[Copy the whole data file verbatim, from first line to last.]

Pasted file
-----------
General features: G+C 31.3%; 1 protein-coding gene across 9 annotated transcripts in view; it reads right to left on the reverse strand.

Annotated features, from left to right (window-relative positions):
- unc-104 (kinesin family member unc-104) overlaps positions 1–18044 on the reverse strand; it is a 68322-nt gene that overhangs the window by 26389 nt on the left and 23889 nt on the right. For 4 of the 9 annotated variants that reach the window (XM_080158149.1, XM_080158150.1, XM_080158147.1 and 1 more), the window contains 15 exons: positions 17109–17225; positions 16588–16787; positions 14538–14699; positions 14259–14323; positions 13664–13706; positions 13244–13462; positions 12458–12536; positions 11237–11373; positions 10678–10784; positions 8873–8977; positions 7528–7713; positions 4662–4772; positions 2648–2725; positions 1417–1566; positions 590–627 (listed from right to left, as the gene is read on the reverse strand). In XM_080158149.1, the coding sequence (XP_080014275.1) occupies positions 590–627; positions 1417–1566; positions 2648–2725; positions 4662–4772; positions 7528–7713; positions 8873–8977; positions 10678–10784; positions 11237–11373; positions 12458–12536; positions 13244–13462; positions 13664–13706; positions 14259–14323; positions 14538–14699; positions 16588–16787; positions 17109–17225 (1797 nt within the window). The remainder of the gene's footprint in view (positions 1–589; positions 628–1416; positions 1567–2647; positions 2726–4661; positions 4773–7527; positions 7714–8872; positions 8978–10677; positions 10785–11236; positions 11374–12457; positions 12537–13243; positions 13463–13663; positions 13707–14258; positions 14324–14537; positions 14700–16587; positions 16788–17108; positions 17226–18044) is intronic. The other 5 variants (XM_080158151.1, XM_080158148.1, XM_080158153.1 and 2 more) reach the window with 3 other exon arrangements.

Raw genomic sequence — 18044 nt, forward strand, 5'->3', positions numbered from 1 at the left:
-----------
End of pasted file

General features: G+C 31.3%; 1 protein-coding gene across 9 annotated transcripts in view; it reads right to left on the reverse strand.

Annotated features, from left to right (window-relative positions):
- unc-104 (kinesin family member unc-104) overlaps positions 1–18044 on the reverse strand; it is a 68322-nt gene that overhangs the window by 26389 nt on the left and 23889 nt on the right. For 4 of the 9 annotated variants that reach the window (XM_080158149.1, XM_080158150.1, XM_080158147.1 and 1 more), the window contains 15 exons: positions 17109–17225; positions 16588–16787; positions 14538–14699; positions 14259–14323; positions 13664–13706; positions 13244–13462; positions 12458–12536; positions 11237–11373; positions 10678–10784; positions 8873–8977; positions 7528–7713; positions 4662–4772; positions 2648–2725; positions 1417–1566; positions 590–627 (listed from right to left, as the gene is read on the reverse strand). In XM_080158149.1, the coding sequence (XP_080014275.1) occupies positions 590–627; positions 1417–1566; positions 2648–2725; positions 4662–4772; positions 7528–7713; positions 8873–8977; positions 10678–10784; positions 11237–11373; positions 12458–12536; positions 13244–13462; positions 13664–13706; positions 14259–14323; positions 14538–14699; positions 16588–16787; positions 17109–17225 (1797 nt within the window). The remainder of the gene's footprint in view (positions 1–589; positions 628–1416; positions 1567–2647; positions 2726–4661; positions 4773–7527; positions 7714–8872; positions 8978–10677; positions 10785–11236; positions 11374–12457; positions 12537–13243; positions 13463–13663; positions 13707–14258; positions 14324–14537; positions 14700–16587; positions 16788–17108; positions 17226–18044) is intronic. The other 5 variants (XM_080158151.1, XM_080158148.1, XM_080158153.1 and 2 more) reach the window with 3 other exon arrangements.

Raw genomic sequence — 18044 nt, forward strand, 5'->3', positions numbered from 1 at the left: